February 1, 2022
National Eye Institute (NEI)
This Request for Information (RFI) seeks public input on barriers to the implementation of standards (such as DICOM) in ocular imaging. We are particularly interested in input from the vision research, ocular healthcare, device manufacturing, patient, regulatory and policymaker communities Individuals and organizations with relevant expertise are invited to submit comments.
The National Eye Institute (NEI) has asked imaging device makers to standardize data formatting (https://www.nei.nih.gov/about/news-and-events/news/nei-joins-call-standardization-ophthalmic-imaging-devices). Standardization is expected to optimize communication between providers, improve care quality, and promote the creation of research datasets. Image standardization is also expected to improve patient access to important eye health information and to enhance patients’ ability to share their healthcare data across care providers and with researchers. This kind of patient access is already routine in other care settings.
Vision care providers use a variety of imaging and testing devices to diagnose, monitor, and treat eye disease. For example, basic photography and optical coherence tomography (OCT) devices are used to evaluate the retina and other structures inside the eye. This type of imaging is critical for detecting subtle anatomic changes that track disease progression and guide treatment. Researchers are interested in using this type of non-invasive imaging to determine if there are signs of diseases, or biomarkers, that can be used to diagnose and treat patients.
For many years, vision researchers, policymakers, and regulators have supported adoption of the Digital Imaging and Communications in Medicine (DICOM) standard. For example: FDA Recognized Consensus Standards and Interoperability Standards Advisory Medical Image Formats for Data Exchange and Distribution. DICOM includes a taxonomy of ocular data element definitions, in addition to data element definitions supporting other medical specialties (such as radiology). When deployed, DICOM has promoted the seamless sharing of medical images, specifying how to electronically store, format, and exchange images. DICOM also standardizes associated non-imaging information, such as patient demographics. Currently, it is voluntary for ocular imaging devices to meet these standards, and DICOM conformance for image storage technology is low. Even devices marketed as “DICOM compliant” may fail to fully implement important features of the DICOM standard, limiting its utility as a data exchange standard. (Customers must build costly interfaces to allow for seamless data exchange between “DICOM Compliant” devices.)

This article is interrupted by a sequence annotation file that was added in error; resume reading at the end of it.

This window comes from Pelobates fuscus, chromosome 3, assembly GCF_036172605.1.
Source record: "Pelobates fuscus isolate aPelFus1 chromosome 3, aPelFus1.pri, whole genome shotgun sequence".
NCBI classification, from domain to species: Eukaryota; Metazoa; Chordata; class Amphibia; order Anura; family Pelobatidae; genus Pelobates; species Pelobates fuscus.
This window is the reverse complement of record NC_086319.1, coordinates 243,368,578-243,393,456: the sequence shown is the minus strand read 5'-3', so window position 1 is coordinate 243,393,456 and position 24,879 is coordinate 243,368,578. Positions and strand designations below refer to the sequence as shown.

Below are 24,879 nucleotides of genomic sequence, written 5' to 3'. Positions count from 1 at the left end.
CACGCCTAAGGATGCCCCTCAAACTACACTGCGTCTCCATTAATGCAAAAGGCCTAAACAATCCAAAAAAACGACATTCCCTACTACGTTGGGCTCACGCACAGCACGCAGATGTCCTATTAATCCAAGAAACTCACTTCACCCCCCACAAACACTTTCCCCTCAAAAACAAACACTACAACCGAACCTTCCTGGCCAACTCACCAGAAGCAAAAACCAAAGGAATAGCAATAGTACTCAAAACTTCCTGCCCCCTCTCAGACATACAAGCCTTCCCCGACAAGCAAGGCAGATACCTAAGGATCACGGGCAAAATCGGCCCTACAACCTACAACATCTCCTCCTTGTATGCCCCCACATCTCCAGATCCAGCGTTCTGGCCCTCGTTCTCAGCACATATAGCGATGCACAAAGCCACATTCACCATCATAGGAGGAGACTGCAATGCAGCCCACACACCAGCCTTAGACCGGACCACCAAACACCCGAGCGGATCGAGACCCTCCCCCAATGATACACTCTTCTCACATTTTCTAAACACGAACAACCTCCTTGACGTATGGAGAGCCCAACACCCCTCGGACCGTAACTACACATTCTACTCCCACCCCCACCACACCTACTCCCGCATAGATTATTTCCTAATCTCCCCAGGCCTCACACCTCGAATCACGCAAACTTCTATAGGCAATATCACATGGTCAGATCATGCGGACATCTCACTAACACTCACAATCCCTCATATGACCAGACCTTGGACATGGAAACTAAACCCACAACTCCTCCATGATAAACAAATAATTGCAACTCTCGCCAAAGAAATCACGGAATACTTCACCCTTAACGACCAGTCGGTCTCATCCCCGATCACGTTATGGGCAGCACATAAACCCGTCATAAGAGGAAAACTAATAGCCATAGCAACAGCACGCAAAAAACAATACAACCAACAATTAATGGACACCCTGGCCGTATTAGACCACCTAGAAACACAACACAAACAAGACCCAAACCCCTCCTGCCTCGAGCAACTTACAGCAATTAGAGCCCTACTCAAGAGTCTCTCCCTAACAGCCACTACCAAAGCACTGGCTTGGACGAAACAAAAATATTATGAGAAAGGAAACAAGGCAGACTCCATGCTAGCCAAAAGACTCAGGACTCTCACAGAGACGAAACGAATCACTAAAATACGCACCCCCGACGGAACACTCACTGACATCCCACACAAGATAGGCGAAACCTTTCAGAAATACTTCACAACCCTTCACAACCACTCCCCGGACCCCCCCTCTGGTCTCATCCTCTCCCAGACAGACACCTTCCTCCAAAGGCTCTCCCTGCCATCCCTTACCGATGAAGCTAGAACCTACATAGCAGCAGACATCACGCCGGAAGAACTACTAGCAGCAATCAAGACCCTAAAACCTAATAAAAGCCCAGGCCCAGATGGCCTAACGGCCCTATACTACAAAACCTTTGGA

NIH would like to better understand researchers’ experiences using ocular imaging standards and in particular DICOM. Specific information about the extent to which researchers and clinicians plan or do not plan to use DICOM, what tools may be needed to effectively use imaging standards, the need for research regarding standards development, and opportunities and challenges with using these standards.
This RFI requests input regarding:
1) specific benefits of using the DICOM standard for ocular imaging, both for research and clinical care;
2) the elements of DICOM that are most important;
3) specific barriers to adoption of ocular imaging standards, and/or approaches to addressing these barriers;
4) resources, tools, or technologies that could be further developed to evaluate DICOM conformance;
5) emerging scientific developments, techniques, or other approaches to advance seamless ocular imaging exchange such as DICOMwebTM;
6) sustainability of creating, extending, and evolving imaging standards in the future;
7) current workflow in capturing and sharing images in electronic health records technology (EHRs) and the use of DICOM or other standards in EHRs;
8) use of EHRs to capture structured results and reports associated with the images; and the standards used to represent the results
Submitting a Response
All responses can be submitted via (RFI Weblink)
Please indicate by number which prompt(s) is (are) being addressed in your response. Your response is not limited to the questions listed above. Responses are due by March 12, 2022.
The NEI will use the information submitted at its discretion and will not necessarily provide comments to submissions. Responses to the RFI will be considered in future planning activities and potential funding opportunity announcements. Any information submitted in response to this RFI shall not be construed as a solicitation, grant application, cooperative agreement, or obligation on part of the National Institutes of Health (NIH), Department of Health and Human Services (HHS), or the United States Federal Government. Please do not include any proprietary, classified, or sensitive information.
National Eye Institute (NEI), Office of Data Science and Health Informatics